WASHINGTON (AFP) - A woman in New York has met for the first time the baby she gave birth to in early April while she was on a ventilator in an artificial coma because she had a serious form of Covid-19.
Yanira Soriano, 36, was intubated for 11 days in an intensive care unit before recovering "miraculously" to welcome her fourth child, her doctor told AFP.
"We really did not know if she was going to survive at all," said Benjamin Schwartz, head of obstetrics and gynecology at Southside Hospital in Bay Shore.
"Most patients on a ventilator don't survive."
But she finally turned a corner and was released from hospital in a wheelchair to the applause of dozens of health care workers on Wednesday (April 15).
Her husband, who wore a mask like everyone else there, gently handed her their baby boy, Walter.
Soriano was eight months pregnant when she became infected, around the same time as her husband, who had a less serious case and was able to remain at home.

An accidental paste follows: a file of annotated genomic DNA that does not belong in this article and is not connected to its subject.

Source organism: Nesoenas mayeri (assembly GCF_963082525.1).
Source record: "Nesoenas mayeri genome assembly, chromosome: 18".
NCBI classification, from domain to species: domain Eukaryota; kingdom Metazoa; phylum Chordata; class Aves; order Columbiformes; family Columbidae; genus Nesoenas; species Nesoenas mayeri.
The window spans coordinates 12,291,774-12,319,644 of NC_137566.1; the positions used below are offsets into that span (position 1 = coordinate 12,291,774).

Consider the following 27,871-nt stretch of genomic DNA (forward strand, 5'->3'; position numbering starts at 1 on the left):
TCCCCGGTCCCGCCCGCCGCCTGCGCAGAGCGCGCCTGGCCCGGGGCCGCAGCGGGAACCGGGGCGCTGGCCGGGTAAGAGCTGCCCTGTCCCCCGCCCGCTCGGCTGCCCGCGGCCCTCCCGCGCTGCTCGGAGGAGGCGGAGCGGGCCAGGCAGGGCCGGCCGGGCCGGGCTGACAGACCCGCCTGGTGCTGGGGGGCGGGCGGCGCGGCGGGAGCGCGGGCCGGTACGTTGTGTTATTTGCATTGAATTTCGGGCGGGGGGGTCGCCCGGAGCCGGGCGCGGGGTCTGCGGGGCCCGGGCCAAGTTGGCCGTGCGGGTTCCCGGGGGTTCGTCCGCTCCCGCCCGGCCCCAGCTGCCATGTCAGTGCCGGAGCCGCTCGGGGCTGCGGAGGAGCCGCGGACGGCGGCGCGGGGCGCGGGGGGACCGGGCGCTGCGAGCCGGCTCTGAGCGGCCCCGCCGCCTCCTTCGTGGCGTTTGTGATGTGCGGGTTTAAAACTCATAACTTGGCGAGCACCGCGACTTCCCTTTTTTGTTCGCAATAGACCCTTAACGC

She was hospitalised and placed on oxygen but her condition quickly deteriorated.
Doctors feared that a lack of oxygen might put the baby in danger, but also that the pressure from her large belly might prevent her lungs from functioning well.
They just had time to tell her they wanted to perform an emergency cesarean section before she was placed in an artificial coma - with Soriano urging them to do whatever it took to save her baby.
"The mother knew that that was happening, but then got really bad right before the section was performed and ended up on a ventilator, and not being awake to the birth of a child," said Schwartz.
The baby, who was only slightly premature, is doing well.
He was transferred to a children's hospital in New York, where he was picked up by his father on Tuesday.
In some rare instances, babies born to mothers with Covid-19 tested positive themselves when they were checked shortly after birth - but this was not the case for little Walter, whose test came out clear.
The pandemic has extracted an especially heavy toll in New York, where more than 11,000 have died statewide.
The prognosis for patients who need to go on ventilators because their lungs are failing is poor, with only around 20 per cent surviving the ordeal, according to the state's governor.